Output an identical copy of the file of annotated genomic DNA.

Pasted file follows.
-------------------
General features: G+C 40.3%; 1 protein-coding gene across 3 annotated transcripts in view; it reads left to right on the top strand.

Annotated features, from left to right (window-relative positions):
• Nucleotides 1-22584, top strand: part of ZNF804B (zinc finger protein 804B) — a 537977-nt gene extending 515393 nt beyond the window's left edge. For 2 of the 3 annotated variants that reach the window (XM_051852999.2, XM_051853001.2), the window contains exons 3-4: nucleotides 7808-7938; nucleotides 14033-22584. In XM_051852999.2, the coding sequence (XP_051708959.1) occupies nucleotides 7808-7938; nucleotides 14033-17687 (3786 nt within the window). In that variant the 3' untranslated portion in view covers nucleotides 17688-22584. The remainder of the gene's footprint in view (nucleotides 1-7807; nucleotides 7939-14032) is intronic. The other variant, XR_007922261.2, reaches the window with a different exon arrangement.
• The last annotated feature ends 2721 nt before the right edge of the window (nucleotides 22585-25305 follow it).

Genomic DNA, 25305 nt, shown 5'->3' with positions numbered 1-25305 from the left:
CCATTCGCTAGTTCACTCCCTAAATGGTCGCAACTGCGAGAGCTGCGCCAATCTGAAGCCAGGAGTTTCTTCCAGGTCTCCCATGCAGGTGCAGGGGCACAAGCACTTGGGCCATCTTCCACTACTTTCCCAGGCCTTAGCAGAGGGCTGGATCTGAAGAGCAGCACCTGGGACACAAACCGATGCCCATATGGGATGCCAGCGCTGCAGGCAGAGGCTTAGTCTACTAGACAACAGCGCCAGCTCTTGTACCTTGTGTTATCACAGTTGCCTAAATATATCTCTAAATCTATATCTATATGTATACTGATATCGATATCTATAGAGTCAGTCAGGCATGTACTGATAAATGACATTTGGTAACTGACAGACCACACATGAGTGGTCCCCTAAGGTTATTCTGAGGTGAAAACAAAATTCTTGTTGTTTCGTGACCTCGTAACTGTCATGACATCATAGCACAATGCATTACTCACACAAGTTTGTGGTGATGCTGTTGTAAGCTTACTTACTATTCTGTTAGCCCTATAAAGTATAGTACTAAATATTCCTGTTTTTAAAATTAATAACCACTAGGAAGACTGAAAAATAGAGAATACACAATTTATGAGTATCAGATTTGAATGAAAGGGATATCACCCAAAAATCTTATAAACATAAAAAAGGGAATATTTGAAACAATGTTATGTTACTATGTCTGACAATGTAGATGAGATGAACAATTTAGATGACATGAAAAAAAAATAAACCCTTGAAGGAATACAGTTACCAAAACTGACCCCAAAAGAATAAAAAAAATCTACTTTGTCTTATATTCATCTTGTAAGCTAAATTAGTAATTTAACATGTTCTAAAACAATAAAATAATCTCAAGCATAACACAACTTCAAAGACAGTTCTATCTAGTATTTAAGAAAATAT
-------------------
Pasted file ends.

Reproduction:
General features: G+C 40.3%; 1 protein-coding gene across 3 annotated transcripts in view; it reads left to right on the top strand.

Annotated features, from left to right (window-relative positions):
• Nucleotides 1-22584, top strand: part of ZNF804B (zinc finger protein 804B) — a 537977-nt gene extending 515393 nt beyond the window's left edge. For 2 of the 3 annotated variants that reach the window (XM_051852999.2, XM_051853001.2), the window contains exons 3-4: nucleotides 7808-7938; nucleotides 14033-22584. In XM_051852999.2, the coding sequence (XP_051708959.1) occupies nucleotides 7808-7938; nucleotides 14033-17687 (3786 nt within the window). In that variant the 3' untranslated portion in view covers nucleotides 17688-22584. The remainder of the gene's footprint in view (nucleotides 1-7807; nucleotides 7939-14032) is intronic. The other variant, XR_007922261.2, reaches the window with a different exon arrangement.
• The last annotated feature ends 2721 nt before the right edge of the window (nucleotides 22585-25305 follow it).

Genomic DNA, 25305 nt, shown 5'->3' with positions numbered 1-25305 from the left:
CCATTCGCTAGTTCACTCCCTAAATGGTCGCAACTGCGAGAGCTGCGCCAATCTGAAGCCAGGAGTTTCTTCCAGGTCTCCCATGCAGGTGCAGGGGCACAAGCACTTGGGCCATCTTCCACTACTTTCCCAGGCCTTAGCAGAGGGCTGGATCTGAAGAGCAGCACCTGGGACACAAACCGATGCCCATATGGGATGCCAGCGCTGCAGGCAGAGGCTTAGTCTACTAGACAACAGCGCCAGCTCTTGTACCTTGTGTTATCACAGTTGCCTAAATATATCTCTAAATCTATATCTATATGTATACTGATATCGATATCTATAGAGTCAGTCAGGCATGTACTGATAAATGACATTTGGTAACTGACAGACCACACATGAGTGGTCCCCTAAGGTTATTCTGAGGTGAAAACAAAATTCTTGTTGTTTCGTGACCTCGTAACTGTCATGACATCATAGCACAATGCATTACTCACACAAGTTTGTGGTGATGCTGTTGTAAGCTTACTTACTATTCTGTTAGCCCTATAAAGTATAGTACTAAATATTCCTGTTTTTAAAATTAATAACCACTAGGAAGACTGAAAAATAGAGAATACACAATTTATGAGTATCAGATTTGAATGAAAGGGATATCACCCAAAAATCTTATAAACATAAAAAAGGGAATATTTGAAACAATGTTATGTTACTATGTCTGACAATGTAGATGAGATGAACAATTTAGATGACATGAAAAAAAAATAAACCCTTGAAGGAATACAGTTACCAAAACTGACCCCAAAAGAATAAAAAAAATCTACTTTGTCTTATATTCATCTTGTAAGCTAAATTAGTAATTTAACATGTTCTAAAACAATAAAATAATCTCAAGCATAACACAACTTCAAAGACAGTTCTATCTAGTATTTAAGAAAATAT